## Iii Variables and coefficients of the transformation

Solving Eq. (5a) we can write the similarity variables and the phase in the form

(6a) | |||

(6b) | |||

(6c) |

where we have introduced the diagonal time-dependent 33 matrix with (hereafter and an overdot stands for the derivative with respect to time). The coefficients , and are time-dependent functions.

Now, from Eqs. (5b)-(5d) we obtain the functions and in the form

(7a) | |||

(7b) | |||

(7c) |

where is an integration constant.

A few comments would be useful here. First, the gain/loss term , is determined in the initial statement of the problem and can serve as an additional control function or a parameter if it is a constant. Then changing the time-dependent dissipation we can excite different dynamical regimes. Second, the change of the all parameters is interrelated. In practical terms such a time dependence can be performed in different ways for different physical systems. In particular, in the context of the BEC applications, this can be done by simultaneous change of the frequency of the lasers controlling the external trap and the detuning from the Feshbach resonance, responsible for the variation of . Finally, we notice that one can consider the case of const which however is reduced to the trivial case of a plane wave, whose parameters change along the chosen direction (determined by the vector which is a constant in this case). Such solutions will not be considered here.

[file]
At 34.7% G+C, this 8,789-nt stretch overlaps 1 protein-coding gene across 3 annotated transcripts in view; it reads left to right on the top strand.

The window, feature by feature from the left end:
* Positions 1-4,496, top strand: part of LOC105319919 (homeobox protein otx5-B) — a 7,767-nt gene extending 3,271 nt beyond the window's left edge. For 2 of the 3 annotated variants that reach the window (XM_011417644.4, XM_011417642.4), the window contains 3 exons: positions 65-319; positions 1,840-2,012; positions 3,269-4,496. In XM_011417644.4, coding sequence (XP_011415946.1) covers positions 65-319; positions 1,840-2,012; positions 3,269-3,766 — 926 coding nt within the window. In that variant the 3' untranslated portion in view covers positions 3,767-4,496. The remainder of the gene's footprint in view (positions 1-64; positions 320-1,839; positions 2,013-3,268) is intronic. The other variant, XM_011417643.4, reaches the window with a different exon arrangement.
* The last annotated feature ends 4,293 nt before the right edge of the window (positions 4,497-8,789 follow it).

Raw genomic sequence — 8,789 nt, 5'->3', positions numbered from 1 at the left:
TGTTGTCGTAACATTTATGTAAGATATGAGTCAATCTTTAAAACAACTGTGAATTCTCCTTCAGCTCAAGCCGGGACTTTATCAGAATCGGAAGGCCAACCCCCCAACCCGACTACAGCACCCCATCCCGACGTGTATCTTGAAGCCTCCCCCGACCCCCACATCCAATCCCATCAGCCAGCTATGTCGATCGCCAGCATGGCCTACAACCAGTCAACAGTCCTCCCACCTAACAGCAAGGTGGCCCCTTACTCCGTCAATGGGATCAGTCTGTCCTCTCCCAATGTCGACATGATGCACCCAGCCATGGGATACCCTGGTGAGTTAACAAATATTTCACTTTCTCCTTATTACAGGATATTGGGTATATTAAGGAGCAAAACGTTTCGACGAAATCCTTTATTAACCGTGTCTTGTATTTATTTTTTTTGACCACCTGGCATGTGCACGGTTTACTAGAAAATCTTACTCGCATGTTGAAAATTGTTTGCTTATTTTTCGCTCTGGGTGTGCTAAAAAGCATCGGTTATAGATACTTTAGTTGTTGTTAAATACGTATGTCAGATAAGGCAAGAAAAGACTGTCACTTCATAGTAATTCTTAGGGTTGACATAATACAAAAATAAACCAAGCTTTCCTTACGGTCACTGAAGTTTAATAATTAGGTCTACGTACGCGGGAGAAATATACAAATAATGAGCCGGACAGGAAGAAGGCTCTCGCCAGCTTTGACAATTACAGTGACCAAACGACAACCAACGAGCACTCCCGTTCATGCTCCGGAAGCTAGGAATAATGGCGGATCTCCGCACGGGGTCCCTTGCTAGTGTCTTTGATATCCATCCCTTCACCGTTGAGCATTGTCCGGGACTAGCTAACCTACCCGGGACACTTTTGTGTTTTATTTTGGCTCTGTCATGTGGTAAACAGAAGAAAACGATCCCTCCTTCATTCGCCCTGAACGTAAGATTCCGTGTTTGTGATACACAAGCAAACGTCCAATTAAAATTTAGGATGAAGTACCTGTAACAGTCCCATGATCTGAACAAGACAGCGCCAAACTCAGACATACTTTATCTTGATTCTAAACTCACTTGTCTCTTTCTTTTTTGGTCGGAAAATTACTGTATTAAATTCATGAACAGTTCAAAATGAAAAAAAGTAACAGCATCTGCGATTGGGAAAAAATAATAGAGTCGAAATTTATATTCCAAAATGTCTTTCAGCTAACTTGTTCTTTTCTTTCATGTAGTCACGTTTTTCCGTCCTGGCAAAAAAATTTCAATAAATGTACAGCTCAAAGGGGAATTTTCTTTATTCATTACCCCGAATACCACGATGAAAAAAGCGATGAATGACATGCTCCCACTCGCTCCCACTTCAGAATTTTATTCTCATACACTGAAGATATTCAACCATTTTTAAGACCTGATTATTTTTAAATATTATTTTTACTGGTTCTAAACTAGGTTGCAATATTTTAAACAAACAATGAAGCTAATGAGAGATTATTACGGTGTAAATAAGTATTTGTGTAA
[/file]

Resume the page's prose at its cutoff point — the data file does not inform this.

In writing the linear potential we have defined the diagonal time-dependent 33 matrix diag with the entries

(8) |

and the vector function with the entries

(9) |

It is easy to see that the velocity field corresponding to the above-mentioned phase is given by

(10) |

such that we have the divergence of the vector field in the form

(11) |

Thus the zeros of any of the components of means the divergence of the field, which occurs at the instants when the nonlinearity becomes infinite [see (7b)]. Such cases will not be considered in the present paper.

It follows from Eqs. (7c) and (8) that if we require that the linear potential is a second degree polynomial for every space , then we have , i.e., , which denote that are not equivalent to constants but some functions of time. These time-dependent functions will affect on the other variables (see Eqs. (6a)-9)) such that self-similar solutions of Eq. (1) in the form (4) exhibit abundant structures. In what follows we will use specific solutions (e.g., rogue wave solutions) of the NLS equation to illustrate the nontrivial dynamics of three-dimensional rogue wave-like solutions defined by the Eq. (1) for the different parameters mentioned above.